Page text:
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I am trying to modify the content in my page without a reload. Currently my code reads:

window.onpopstate = function(event){
    // Ajax Request the Page and replace content with new content

This works when I push a state then trigger the popstate event, but if I press the back button in the browser it navigates to the url instead of calling my onpopstate event. How can I prevent a page refresh and update the page with my ajax call instead?

edit: I am trying to update with pushState and popstate. I was hoping to keep my urls hash free.

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Does your "onpopstate" function return false or call ".preventDefault()" on the event object before returning? – Pointy Feb 25 '11 at 19:26
(actually just returning false may not work.) – Pointy Feb 25 '11 at 19:29
I tried returning false, but it didn't do anything. – GhotiPhud Feb 25 '11 at 19:40
i am having the opposite problem: when i press the back button, it neither navigates to the URL nor calls onpopstate! – Michael Mar 11 '15 at 21:05
up vote 15 down vote accepted

You have to make sure there is always a history state you've pushed from the current page on the history to prevent the back button from performing a page load.

If you're trying to keep the user "contained" in your web app so the back button always provides some kind of function, you need to push at least two states onto the stack and then make sure to push another state from your popstate handler.

var foo = {foo: true}; // state object
history.pushState(foo, "unused argument", "#newInitialUri");
var bar = {bar: true}
history.pushState(bar, "unused argument", "#newStateOfWebApp");
window.onpopstate = function(event){
    var baz = {baz: true}
    history.pushState(baz, "unused argument", "#baseState");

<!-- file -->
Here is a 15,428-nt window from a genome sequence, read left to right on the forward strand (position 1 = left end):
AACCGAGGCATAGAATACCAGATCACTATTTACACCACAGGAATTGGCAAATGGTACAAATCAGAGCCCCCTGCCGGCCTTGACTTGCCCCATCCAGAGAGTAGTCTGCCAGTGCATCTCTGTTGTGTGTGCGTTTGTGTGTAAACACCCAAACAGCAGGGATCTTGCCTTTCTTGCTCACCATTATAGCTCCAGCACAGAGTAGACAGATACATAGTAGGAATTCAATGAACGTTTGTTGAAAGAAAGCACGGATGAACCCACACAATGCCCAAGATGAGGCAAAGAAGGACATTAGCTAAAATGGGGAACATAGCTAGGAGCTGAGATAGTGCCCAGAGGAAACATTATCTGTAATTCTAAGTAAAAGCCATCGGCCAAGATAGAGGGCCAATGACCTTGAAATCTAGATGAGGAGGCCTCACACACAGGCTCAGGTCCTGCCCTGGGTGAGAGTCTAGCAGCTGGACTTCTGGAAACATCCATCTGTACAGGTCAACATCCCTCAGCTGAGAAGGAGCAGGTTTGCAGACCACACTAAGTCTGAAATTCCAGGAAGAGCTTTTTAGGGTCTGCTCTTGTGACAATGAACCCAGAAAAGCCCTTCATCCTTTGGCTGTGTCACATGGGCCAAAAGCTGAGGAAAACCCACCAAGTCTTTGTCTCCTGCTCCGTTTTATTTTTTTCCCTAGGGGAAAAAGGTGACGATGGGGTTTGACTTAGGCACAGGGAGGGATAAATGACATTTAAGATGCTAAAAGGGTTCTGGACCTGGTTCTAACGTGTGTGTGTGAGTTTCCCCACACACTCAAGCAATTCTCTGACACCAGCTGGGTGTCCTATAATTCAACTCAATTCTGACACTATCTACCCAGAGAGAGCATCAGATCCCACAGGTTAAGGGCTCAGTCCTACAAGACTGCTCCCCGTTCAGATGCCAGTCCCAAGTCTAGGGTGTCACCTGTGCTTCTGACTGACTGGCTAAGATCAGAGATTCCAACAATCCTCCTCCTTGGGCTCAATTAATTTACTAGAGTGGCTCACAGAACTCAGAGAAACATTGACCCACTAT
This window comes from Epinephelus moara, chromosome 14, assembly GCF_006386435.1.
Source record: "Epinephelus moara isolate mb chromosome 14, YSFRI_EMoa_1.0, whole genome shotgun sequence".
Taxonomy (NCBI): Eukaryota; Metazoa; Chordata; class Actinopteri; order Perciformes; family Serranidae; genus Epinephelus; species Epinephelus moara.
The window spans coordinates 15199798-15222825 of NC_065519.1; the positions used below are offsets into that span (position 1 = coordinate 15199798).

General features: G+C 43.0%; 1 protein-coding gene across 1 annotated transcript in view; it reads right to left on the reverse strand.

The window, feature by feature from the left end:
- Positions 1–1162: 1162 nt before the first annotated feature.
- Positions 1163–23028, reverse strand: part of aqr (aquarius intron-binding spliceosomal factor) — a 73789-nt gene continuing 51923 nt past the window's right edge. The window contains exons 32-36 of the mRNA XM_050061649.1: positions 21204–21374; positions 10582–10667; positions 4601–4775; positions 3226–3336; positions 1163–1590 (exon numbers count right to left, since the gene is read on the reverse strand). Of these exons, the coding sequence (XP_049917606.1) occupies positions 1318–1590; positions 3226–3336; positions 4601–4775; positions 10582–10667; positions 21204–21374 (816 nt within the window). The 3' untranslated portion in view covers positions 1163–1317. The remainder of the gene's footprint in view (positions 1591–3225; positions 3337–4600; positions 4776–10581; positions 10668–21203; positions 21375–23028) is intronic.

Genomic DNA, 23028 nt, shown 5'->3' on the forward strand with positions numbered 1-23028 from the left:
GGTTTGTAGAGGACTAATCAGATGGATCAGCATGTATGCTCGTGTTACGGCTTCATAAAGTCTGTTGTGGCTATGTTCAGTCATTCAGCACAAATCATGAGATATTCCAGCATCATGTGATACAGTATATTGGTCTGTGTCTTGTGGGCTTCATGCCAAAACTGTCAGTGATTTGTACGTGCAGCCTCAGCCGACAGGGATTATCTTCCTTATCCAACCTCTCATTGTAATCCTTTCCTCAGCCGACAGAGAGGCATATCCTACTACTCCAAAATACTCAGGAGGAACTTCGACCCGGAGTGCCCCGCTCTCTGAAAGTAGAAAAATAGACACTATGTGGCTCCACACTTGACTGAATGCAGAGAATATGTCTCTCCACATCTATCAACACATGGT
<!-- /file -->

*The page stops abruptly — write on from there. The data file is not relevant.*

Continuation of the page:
In the above example say we loaded '/'. The script starts executing and the browser window URI changes to '/#newInitialUri' but no page load occurs. Then immediately after, the browser URI changes to '/#newStateOfWebApp' and no page load occurs.

The user pushes the back button on their browser. Your popstate handler fires. During your handler, event.state equals foo and the browser uri is '/#newInitialUri'. No page load occurs. The handler finishes completing, calling history.pushState and now the browser uri is '/#baseState'. No page load occurs. If the user clicks back again, your popstate event will fire again, event.state will equal foo (again), the browser uri will be '/#newInitialUri' (no page load) and then it will be '/#baseState' again (no page load).

The important thing to remember is that the event.state in your popstate handler always contains the state object for the URI you've just come back to, not the one you just came from. This was confusing to me at first, but made sense when I thought about it. For example, the user may have just come back to your page after perhaps having gone off to Google. The state object is your opportunity to communicate the status of your app to your code.

Keep in mind that some browsers fire the popstate event on page load (which is what's supposed to happen according to the spec from my understanding). Be sure to check for your state object in your handler before executing your code to make sure you don't run code you don't intend to on a page load.

One final note: if you're using jQuery to handle events, you'll need to use event.originalEvent.state to refer to the state object.

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This may help

The unload event is sent to the window element when the user navigates away from the page. This could mean one of many things. The user could have clicked on a link to leave the page, or typed in a new URL in the address bar. The forward and back buttons will trigger the event. Closing the browser window will cause the event to be triggered. Even a page reload will first create an unload event.




        $(window).trigger('popstate ');      


    $(window).bind('popstate ',function(){

   //your ajax call here 

and finally here is a DEMO click on browser's back button to see it working


you are right the unload be canceled but you can do some thing like




alert('call your ajax here');
    return '';

yet another DEMO

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I'm not sure that this will do what I want. According to the jquery page:It is not possible to cancel the unload event with .preventDefault(). This event is available so that scripts can perform cleanup when the user leaves the page. – GhotiPhud Feb 25 '11 at 20:37
yup, updated the answer – 3nigma Feb 25 '11 at 20:52
This answer still leaves the page after I click the back button. I just want to update with ajax. Is using the hash the only way to prevent the whole page reloading? – GhotiPhud Feb 25 '11 at 21:19

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